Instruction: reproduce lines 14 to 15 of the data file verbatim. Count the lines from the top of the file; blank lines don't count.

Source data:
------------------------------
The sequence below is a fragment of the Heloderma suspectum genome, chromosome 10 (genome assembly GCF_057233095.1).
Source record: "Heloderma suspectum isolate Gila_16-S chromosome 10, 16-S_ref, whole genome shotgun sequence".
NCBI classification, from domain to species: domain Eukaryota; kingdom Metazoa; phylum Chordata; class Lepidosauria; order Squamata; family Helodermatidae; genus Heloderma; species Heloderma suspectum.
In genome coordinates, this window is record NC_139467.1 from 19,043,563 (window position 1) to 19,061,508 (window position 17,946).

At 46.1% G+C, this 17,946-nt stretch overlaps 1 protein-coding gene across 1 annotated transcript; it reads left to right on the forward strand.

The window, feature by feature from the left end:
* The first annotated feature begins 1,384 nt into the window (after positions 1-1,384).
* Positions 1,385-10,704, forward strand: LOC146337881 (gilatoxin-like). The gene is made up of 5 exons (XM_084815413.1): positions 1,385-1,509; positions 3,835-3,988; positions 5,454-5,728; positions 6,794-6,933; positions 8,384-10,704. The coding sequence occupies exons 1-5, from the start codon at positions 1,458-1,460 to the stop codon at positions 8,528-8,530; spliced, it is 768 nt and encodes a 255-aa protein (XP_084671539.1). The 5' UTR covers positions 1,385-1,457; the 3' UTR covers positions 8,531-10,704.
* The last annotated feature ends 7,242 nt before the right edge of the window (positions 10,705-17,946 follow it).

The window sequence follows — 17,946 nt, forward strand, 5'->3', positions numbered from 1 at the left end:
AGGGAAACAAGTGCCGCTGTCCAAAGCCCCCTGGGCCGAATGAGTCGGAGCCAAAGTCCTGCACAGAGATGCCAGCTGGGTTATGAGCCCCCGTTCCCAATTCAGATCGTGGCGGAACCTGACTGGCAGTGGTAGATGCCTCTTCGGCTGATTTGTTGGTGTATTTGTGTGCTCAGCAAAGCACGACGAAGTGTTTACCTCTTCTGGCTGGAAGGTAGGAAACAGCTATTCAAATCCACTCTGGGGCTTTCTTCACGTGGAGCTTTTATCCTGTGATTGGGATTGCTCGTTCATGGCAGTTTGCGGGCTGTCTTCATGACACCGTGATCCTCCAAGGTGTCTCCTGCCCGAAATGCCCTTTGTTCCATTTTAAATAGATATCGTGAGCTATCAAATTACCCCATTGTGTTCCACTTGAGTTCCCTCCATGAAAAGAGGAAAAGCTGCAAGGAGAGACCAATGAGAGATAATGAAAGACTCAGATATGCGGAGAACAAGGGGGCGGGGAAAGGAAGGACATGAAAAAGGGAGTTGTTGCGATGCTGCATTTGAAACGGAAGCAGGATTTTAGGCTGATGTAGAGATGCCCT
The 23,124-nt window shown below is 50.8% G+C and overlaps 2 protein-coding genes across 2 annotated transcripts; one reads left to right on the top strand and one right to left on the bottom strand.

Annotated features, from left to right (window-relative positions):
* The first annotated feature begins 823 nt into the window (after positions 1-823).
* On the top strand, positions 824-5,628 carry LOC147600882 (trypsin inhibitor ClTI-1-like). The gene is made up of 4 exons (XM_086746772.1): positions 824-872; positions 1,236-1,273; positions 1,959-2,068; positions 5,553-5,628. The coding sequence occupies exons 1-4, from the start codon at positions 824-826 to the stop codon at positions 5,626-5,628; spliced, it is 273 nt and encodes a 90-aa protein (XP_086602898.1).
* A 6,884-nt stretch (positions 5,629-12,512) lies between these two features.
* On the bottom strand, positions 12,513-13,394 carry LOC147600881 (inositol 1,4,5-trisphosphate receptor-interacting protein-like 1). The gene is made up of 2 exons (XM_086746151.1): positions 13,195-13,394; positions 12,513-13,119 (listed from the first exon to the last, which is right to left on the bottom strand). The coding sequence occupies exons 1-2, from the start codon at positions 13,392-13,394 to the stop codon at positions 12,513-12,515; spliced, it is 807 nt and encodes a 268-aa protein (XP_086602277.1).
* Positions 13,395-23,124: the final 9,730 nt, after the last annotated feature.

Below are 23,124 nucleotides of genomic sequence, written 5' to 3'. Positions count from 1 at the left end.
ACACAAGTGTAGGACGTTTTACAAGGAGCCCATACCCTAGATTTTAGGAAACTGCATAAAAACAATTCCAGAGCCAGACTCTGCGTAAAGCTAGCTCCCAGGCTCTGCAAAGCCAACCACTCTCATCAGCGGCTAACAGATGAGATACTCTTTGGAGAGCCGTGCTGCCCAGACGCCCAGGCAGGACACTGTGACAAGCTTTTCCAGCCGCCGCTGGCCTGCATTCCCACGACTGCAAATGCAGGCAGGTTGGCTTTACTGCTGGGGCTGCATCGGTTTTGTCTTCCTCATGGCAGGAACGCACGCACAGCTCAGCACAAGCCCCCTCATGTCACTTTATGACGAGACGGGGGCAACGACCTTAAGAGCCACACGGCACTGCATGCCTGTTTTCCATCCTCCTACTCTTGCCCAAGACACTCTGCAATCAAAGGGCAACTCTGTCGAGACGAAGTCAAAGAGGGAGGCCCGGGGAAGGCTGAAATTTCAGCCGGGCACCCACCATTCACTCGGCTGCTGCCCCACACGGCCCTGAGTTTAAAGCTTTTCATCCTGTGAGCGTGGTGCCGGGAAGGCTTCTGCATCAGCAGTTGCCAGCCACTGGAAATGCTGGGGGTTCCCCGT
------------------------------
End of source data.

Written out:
* The first annotated feature begins 823 nt into the window (after positions 1-823).
* On the top strand, positions 824-5,628 carry LOC147600882 (trypsin inhibitor ClTI-1-like). The gene is made up of 4 exons (XM_086746772.1): positions 824-872; positions 1,236-1,273; positions 1,959-2,068; positions 5,553-5,628. The coding sequence occupies exons 1-4, from the start codon at positions 824-826 to the stop codon at positions 5,626-5,628; spliced, it is 273 nt and encodes a 90-aa protein (XP_086602898.1).